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Metal Cleaning: Introduction and Use of Chlorinated Parrafin

Nov 7, 2007
The stamping industry focuses on clean cuts and fast forming. Clean cuts and forms prevent metal from losing strength or stretching. Cost and production rates are of equal importance. These necessitate finding a lubricant that extends the life of the tooling that forms the product. One of the most effective additives to metal working fluids that enables the presses, tools, and dies to provide these characteristics is chlorinated paraffin.

Chlorinated paraffin is an additive that uses paraffin, or wax, as a base. The wax helps the lubricant to stick to the part, during any type of metal forming operation. The paraffin clings to the metal and forms a shield of lubricity at the cutting edge. The lubricity shield prevents the metal from weakening at the cutting edge, and helps ensure a quality end product. Chlorinated paraffin is a ubiquitous additive in metalworking industries, as well as other industries.

Once paraffin is applied and after it has completed its job, it needs to be removed. The paraffin leaves a stick, oily residue on parts that is neither appealing aesthetically or helpful practically. Nothing can adhere to the part if paraffin remains; making plating or painting impossible if the paraffin is not completely removed.

Even if plating or painting is not next in the process, paraffin needs to be removed. Paraffin often interacts negatively with other oils or fluids that it may encounter in the steps of the production process following stamping.

Cleaning parts covered in paraffin can be a tricky issue. Paraffin sticks to parts in a honey-like manner, and many variables affect the cleaning process. Spray impingement, submersion, heat of the water, time spent in process, and alkalinity of the cleaning compound all play a role in determining the results of cleaning.

Spray and immersion need to be used together in the process to obtain optimal results. Spray uses the mechanical force of the nozzles to direct cleaning solution at the substrate and break the waxy coating away from the surface.

Higher PSI makes the spray more effective, but diminishing returns can be in effect. At some point, the higher cost of a higher PSI is not worth what will be gained. A PSI that is too high also has the potential to damage the stamped part itself, rendering the manufacturing process worthless. Discovering the PSI limit is one of the challenges in the cleaning process.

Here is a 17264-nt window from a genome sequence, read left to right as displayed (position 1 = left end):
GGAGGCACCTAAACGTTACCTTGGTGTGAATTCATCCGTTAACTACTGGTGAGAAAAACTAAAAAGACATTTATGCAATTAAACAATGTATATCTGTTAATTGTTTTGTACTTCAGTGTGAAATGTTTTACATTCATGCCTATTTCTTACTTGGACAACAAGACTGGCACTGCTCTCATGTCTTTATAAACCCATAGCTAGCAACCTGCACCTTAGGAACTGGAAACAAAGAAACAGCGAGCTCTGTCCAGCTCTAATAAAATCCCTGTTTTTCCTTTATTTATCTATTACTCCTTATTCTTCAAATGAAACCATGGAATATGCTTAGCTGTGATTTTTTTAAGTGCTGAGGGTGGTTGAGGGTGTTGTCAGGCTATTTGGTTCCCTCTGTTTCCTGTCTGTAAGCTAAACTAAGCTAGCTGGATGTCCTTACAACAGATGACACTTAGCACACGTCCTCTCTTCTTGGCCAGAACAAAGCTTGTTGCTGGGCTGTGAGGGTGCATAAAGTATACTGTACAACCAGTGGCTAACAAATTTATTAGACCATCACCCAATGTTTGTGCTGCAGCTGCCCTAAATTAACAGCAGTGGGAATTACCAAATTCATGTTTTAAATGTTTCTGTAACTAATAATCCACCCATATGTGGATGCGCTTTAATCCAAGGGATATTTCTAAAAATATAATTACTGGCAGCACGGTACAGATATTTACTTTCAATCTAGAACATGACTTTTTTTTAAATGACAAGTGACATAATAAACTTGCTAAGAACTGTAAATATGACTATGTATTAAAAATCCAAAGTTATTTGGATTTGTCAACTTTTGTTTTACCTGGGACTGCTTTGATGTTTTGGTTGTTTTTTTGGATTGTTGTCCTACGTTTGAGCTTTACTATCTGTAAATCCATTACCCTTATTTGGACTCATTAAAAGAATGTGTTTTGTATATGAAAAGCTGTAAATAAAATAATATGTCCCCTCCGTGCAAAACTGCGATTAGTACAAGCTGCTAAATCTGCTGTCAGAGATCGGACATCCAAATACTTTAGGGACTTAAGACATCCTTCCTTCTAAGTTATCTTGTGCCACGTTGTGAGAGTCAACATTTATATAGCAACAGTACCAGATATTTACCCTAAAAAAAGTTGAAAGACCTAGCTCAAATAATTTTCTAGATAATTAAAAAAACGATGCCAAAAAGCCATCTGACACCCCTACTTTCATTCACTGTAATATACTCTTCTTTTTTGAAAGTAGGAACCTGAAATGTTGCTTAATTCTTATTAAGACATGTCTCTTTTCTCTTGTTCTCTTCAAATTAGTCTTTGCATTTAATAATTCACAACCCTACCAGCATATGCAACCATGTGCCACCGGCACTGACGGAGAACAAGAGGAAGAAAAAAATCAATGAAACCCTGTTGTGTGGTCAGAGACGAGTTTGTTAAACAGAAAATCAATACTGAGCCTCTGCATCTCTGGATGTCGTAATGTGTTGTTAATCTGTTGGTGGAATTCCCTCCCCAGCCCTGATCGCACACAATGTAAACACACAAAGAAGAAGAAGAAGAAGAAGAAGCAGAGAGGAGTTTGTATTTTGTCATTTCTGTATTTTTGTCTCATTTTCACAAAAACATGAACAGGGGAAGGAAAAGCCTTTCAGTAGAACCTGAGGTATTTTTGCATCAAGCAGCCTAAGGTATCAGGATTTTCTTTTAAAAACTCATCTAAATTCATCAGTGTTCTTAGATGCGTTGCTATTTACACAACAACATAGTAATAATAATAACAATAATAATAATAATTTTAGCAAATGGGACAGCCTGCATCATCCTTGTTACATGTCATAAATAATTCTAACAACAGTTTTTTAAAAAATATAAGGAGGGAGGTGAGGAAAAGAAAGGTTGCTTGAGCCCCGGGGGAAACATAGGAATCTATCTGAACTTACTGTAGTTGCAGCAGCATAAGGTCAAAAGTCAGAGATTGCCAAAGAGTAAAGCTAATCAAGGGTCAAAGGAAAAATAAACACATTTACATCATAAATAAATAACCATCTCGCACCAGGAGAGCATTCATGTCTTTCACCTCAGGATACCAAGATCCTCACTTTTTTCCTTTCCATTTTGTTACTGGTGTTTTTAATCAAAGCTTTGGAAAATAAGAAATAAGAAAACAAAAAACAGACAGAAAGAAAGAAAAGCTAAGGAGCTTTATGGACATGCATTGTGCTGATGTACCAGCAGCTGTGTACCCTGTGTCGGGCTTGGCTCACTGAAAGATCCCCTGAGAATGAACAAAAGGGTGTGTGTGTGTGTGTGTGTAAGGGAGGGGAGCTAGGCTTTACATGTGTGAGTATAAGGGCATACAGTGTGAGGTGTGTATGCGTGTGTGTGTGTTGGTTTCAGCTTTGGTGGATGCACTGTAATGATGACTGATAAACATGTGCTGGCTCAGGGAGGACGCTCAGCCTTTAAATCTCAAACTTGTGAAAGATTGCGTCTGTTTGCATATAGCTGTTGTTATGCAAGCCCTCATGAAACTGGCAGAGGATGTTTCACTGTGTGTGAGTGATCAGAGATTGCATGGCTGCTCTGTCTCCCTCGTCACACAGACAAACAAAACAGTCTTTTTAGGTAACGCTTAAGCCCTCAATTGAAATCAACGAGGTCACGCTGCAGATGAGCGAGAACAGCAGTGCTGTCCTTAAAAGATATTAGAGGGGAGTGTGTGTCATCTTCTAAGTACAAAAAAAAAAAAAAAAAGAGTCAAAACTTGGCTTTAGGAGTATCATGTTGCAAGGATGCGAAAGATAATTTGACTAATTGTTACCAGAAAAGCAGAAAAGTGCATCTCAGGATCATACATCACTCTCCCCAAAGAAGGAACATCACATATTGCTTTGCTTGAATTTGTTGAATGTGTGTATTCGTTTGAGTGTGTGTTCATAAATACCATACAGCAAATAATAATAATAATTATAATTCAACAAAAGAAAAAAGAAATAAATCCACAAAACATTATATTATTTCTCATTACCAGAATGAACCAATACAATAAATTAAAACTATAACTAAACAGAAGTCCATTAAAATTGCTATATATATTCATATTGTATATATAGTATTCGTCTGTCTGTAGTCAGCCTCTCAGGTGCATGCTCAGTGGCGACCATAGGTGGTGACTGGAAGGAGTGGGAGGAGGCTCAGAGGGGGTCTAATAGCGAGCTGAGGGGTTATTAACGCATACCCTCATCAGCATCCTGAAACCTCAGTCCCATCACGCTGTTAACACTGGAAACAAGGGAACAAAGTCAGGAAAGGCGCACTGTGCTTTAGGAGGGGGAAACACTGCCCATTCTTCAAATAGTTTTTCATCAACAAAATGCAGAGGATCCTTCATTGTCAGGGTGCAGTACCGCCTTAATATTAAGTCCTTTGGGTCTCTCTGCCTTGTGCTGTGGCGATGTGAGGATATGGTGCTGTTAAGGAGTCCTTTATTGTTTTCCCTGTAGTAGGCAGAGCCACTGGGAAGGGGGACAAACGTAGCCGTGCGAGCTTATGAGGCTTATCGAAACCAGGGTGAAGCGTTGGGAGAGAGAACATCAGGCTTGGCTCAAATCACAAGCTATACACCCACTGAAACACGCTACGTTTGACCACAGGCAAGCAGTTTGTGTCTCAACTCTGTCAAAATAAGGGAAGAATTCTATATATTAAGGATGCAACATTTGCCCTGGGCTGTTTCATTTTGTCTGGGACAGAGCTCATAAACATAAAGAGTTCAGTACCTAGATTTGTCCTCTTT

Submersion allows chemical action to take place. The surfactant in the cleaning solutions work underneath the waxy paraffin and lifts it off, by reducing the surface tension of the paraffin to the metal. The surfactant forces the paraffin to remain emulsified in the tank until a saturation point is reached, and then it drops to the bottom of the tank.

Unfortunately, no cleaning compounds exist which can force the paraffin to remain at the surface for easy removal. The paraffin is heavier than water, so, unlike oil, it sinks. This presents the challenge of cleaning and removing sludge from the bottom of the washer tank, or creating a product that can force the paraffin to remain at the surface.

Water temperature is also an important variable. The water needs to be hot enough to melt the wax and assist the cleaning solution, but if it is too hot it will encourage flash drying of the part. In a multi-step cleaning process, flash drying is a detriment to the process. If the part flash dries while even a small amount of paraffin remains on the surface, the paraffin will need to be removed with a cloth by hand. Testing must be conducted to determine the lowest temperature that can aid in the cleaning process and prevent flash dying of the part.

Testing

Testing has been conducted to determine the best combination of variables to produce a clean part. The following variables were tested.

Observations

- Hotter fluids lead to better cleaning, but only to a point. 150 degree water is more effective than 130 degree, but 170 degree water is not noticeably better than 150.
- Potassium hydroxide, with a pH of 12, is more effective than the citric cleaner, with a pH of 8, at all temperatures.
- The optimum concentration ratio of potassium hydroxide cleaner begins to lose effectiveness above 10%. At this level, the cleaner leaves stainless steel parts darker and aluminum parts laden with white rust.

Conclusions

Based on these results, recommendations for washing the parts in a large, slow moving, submersible rotary drum with a light spray. The water heat should be at least 150F with a 10% concentration of a moderately high pH cleaner with a surfactant package that contains potassium hydroxide.
About the Author
Midbrook Cleaning Systems is a minority owned provider of parts washer and parts cleaner systems, custom metal fabrications, CapSnap water bottling systems, and production cleaning services.
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